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China anxiety hits Asia stocks as tariff deadline nears
[SHANGHAI] Faltering Chinese markets dented Asian stocks in a choppy Friday morning, just hours before Washington is set to impose tariffs on Chinese imports that many investors fear might trigger a full-scale trade war in a blow to the global economy.
Around 0215 GMT, MSCI's broadest index of Asia-Pacific shares outside Japan was 0.3 per cent lower, pulling back from a modest early rise. The index has lost 8.8 per cent since June 7.
Seoul's Kospi index fell 0.2 per cent and shares in Taiwan were 0.4 per cent lower. Australian shares were up 0.4 per cent.
China's major indexes were choppy in early trade, with the blue-chip CSI300 index in and out of negative territory. It was last 0.2 per cent lower, while the Shanghai Composite index fell 0.3 per cent.
Japan's Nikkei stock index was 0.7 per cent higher after closing at a three-month low on Thursday.
US and European shares had been boosted on Thursday by reassuring economic data from Germany, and as automakers' shares jumped, with German Chancellor Angela Merkel saying she would back lowering European Union tariffs on US car imports after Washington offered to scrap threatened tariffs on European cars.
That backdrop of easing tensions helped the Nikkei's broad rebound, with automaker Honda Motor Co jumping 2 per cent and Toyota Motor Corp rising 1.9 per cent.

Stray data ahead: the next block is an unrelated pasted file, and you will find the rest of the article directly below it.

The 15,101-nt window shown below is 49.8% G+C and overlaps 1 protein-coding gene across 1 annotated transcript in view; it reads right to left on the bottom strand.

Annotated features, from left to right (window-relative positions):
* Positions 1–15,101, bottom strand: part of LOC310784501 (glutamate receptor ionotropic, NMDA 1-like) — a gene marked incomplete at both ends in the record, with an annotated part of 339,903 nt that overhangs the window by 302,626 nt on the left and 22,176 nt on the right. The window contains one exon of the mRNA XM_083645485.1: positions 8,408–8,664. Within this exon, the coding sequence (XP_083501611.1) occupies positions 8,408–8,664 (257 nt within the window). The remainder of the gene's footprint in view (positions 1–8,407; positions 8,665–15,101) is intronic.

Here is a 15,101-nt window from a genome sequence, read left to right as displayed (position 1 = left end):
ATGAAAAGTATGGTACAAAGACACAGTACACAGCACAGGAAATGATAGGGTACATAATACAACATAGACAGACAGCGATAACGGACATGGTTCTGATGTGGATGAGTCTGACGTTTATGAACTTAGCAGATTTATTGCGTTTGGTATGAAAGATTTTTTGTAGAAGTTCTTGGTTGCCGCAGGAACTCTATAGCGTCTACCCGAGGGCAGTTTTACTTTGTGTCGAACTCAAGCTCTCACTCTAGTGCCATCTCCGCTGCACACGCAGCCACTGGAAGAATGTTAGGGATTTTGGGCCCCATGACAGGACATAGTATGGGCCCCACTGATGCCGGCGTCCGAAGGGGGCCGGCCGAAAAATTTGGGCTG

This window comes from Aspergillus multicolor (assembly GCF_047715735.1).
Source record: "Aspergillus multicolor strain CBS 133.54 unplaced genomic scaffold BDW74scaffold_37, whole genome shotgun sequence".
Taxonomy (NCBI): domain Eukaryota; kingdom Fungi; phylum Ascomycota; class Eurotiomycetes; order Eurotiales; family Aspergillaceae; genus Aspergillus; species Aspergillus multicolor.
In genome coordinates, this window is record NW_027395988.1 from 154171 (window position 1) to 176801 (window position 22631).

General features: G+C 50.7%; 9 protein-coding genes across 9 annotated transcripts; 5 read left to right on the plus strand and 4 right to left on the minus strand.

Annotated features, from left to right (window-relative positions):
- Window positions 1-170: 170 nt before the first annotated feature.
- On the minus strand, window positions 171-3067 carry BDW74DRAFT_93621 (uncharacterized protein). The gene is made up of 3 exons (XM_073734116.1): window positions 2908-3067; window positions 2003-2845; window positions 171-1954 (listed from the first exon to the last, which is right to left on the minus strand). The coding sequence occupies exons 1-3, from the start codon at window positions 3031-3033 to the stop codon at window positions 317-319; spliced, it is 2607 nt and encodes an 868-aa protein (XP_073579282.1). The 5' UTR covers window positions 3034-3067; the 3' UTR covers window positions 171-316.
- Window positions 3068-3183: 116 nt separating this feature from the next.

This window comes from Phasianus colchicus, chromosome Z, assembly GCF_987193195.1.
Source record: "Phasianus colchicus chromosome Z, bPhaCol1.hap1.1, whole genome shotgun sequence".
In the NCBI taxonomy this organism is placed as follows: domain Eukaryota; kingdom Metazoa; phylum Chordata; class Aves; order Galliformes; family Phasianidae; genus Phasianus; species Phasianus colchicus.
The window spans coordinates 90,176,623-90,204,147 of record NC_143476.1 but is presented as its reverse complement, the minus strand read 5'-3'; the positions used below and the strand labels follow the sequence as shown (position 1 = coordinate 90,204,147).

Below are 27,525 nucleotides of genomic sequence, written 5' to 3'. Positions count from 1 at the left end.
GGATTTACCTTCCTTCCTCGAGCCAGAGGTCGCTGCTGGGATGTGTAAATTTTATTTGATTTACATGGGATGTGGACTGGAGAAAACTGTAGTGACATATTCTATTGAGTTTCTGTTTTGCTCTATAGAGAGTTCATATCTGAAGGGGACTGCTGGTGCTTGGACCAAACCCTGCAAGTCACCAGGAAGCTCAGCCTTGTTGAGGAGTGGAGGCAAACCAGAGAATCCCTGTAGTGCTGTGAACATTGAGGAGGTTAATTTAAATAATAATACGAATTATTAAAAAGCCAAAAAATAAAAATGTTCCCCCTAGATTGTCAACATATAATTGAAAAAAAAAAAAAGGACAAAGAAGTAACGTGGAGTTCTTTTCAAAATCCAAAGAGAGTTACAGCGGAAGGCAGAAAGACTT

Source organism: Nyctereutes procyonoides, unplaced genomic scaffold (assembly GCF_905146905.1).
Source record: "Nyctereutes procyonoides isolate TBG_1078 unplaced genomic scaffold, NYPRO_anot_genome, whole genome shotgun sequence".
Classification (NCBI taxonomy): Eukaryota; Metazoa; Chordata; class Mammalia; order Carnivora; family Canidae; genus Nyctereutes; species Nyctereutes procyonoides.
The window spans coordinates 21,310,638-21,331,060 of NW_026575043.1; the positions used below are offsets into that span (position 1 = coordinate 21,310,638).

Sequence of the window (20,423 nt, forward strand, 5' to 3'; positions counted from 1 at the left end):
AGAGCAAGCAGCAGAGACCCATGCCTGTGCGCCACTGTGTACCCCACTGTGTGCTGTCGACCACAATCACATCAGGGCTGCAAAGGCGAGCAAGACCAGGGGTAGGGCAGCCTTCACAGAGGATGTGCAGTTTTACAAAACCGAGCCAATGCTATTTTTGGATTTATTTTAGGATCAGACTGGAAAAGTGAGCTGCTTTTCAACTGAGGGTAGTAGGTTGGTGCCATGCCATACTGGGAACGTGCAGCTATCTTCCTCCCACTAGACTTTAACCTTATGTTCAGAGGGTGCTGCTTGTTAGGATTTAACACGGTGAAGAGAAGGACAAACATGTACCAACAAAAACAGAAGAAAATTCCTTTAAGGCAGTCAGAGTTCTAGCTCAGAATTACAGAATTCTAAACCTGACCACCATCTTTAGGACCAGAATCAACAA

But in early trade on Friday, the focus remained on US tariffs.
On Thursday, US President Donald Trump confirmed that the United States would begin collecting tariffs on US$34 billion worth of Chinese imports at 12.01am Washington time (0401 GMT) on Friday, and warned that subsequent rounds could see tariffs imposed on more than US$500 billion worth of goods.
"The risk that further escalation derails growth is keeping some investors cautious," ANZ analysts said in a note Friday.
The Sino-US trade dispute has roiled financial markets including stocks, currencies and the global trade of commodities from soybeans to coal over the past several weeks.
Newly released minutes from the US Federal Reserve's last policy meeting on June 12-13 showed policymakers discussed whether recession lurked around the corner, and expressed concerns global trade tensions could hit an economy that by most measures looked strong.
The yield on benchmark 10-year Treasury notes was at 2.8364 per cent, compared with a US close of 2.84 per cent.
The two-year yield, which rises with traders' expectations of higher Fed fund rates, was at 2.5527 per cent compared with a US close of 2.561 per cent.
Gold, which is sensitive to rising interest rates, was 0.2 per cent lower. Spot gold traded at US$1254.43 per ounce.
The dollar was up 0.1 per cent against the yen at 110.72.
The single currency was down a hair on the day at US$1.1682, while the dollar index, which tracks the greenback against a basket of six major rivals, was flat at 94.474.
After ticking slightly higher, oil prices fell after US government data showed an unexpected jump in crude oil stockpiles.
However, the market remains nervous on concerns over tariffs amid an increasingly tight oil market.
Tensions between the US and Iran continued to rise as the US Navy said it stood ready to ensure free navigation and the flow of commerce, after Iran's Revolutionary Guards threatened to block oil shipments through the Strait of Hormuz.
US crude fell 0.2 per cent at US$72.80 a barrel. Brent crude was 0.4 per cent lower at US$77.08 per barrel.